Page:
National ISP Exetel today outlined projected pricing on its National Broadband Network plans in Tasmania that was radically different from that offered on traditional ADSL broadband plans — such as a zero cost monthly plan at 25Mbps, with downloads charged at $1 per gigabyte.
“Subject to signing contracts, we would expect to offer 25Mbps circuits for $0.00 monthly access and $1.00 per GB downloaded on a 12 month contract,” the ISP’s chief executive John Linton said in an emailed statement. “50Mbps and 100Mbps services have yet to be priced but are expected to be $15.00/$25.00 per month plus $1.00 per GB downloaded.
However, Linton said as the NBN was the broadband market “starting again”, Exetel would not be interested in providing services to “heavy downloaders” — noting those users were subsidised by the broadband prices paid for the “over 60 percent of the market” that were characterised as “low usage” downloaders.
The ISP in late March pledged to join Internode, iiNet and Primus in seeking accreditation to resell fibre broadband services provided by the Tasmanian division of NBN Co in early stage rollout communities of Smithton, Scottsdale and Midway Point.
But it has taken quite a while for Exetel to negotiate contracts with NBN Tasmania to provide services to the areas. Linton said Exetel wouldn’t announce final pricing until the NBN Tasmania contracts were executed — “hopefully by the end of this week”.
The Exetel pricing is dramatically different from projected Tasmanian NBN pricing outlined by iiNet in mid-March, when the company said its NBN pricing would not be materially different from fibre prices in greenfield estates like the Alamanda Estate in Point Cook in Victoria.
iiNet’s cheapest current fibre plan goes for $49.95 per month, for 5Gb of on-peak and 5GB of off-peak data at download speeds of 25Mbps. Under Exetel’s projected prices revealed today, that same speed and download limit would go for $10.
However, when you get to the high end, the situation changes quite a bit. For example, for the full 100Mbps fibre speeds, iiNet is currently charging at least $129.95 for a combined 120GB of data — 60GB on-peak and 60Gb off-peak.
For the same download limit under the projected NBN plans, Exetel would charge $25 monthly access fee plus $120 for the data — for a total of $145.
Linton today said there were some cost challenges in Tasmania because of the need to pay for Bass Strait backhaul data haulage back to the mainlaind — which he said was “for us, very expensive (even at one third of the old pricing)”. Competition for data transit across Bass Strait has recently been introduced through the Basslink cable.
“Because of the Bass Strait backhaul, IP (internet protocol) is effectively five times more expensive than it is in Victoria/other mainland states – which constrains what can be done in the short term in Tasmania (at least by us),” said Linton.
However, he noted the NBN, if it was rolled out quickly, provided a chance for companies of Exetel’s size (smaller than providers such as iiNet, Telstra, Optus, TPG, Primus or Internode), to offer faster broadband in Tasmania at a much more affordable pricing than it could otherwise do.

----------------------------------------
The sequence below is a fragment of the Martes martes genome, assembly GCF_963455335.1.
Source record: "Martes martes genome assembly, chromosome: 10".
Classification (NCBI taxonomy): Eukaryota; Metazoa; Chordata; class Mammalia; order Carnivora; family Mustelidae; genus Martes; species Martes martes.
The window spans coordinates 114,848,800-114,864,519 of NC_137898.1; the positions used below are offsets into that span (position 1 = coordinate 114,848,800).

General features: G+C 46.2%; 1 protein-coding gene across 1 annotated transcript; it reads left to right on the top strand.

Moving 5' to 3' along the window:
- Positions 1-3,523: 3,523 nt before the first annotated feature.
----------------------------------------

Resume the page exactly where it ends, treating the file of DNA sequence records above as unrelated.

Point Cook and customer service
Separately, in a letter to customers this morning, Exetel noted it also expected to shortly execute contracts with Telstra to supply fibre services to Point Cook residents and had recently completed upgrades to its network in NSW and Queensland, with Melbourne upgrades to be finished by May 4 and the ACT, SA and WA to receive the same by May 12.
Exetel has almost doubled the bandwidth it deploys to provide residential customer services over the past twelve months,” the letter said. “Once we complete the current ‘round’ of upgrades we will begin again.”
“Over the coming year we will build a ‘second’ network to make the current network, which is already totally redundant even more resilient with a third level of back up to the second level of back up that is already in place. We will also move away from the current topology of 1 gigabit links by replacing all of the current routers and switches with 10 gigabit hardware and ingress/egress circuits.”
The ISP has also recently released a new round of ‘unlimited’ ADSL broadband plans, and in its newsletter went some way to outlining the performance of its Sri Lankan division, saying all calls to the division were answered within an average of less than 60 seconds.
“Obviously we don’t know for certain but it is unlikely that ANY other ISP in Australia has ever achieved this speed and consistency of response,” said the newsletter. “Of course there are times when there are ‘peaks’ but these seldom cause a call wait time to exceed 3 minutes.”
“The second goal is to resolve all non-carrier related issues on the first telephone call. This is an even tougher objective and is dependent on a much higher level of knowledge of all aspects of ADSL services in Australia than is currently possible to provide.”
In addition, the company said it has executed contracts for all of the endangered species projects it will support as a company this year — it will pay out almost $550,000 in donations.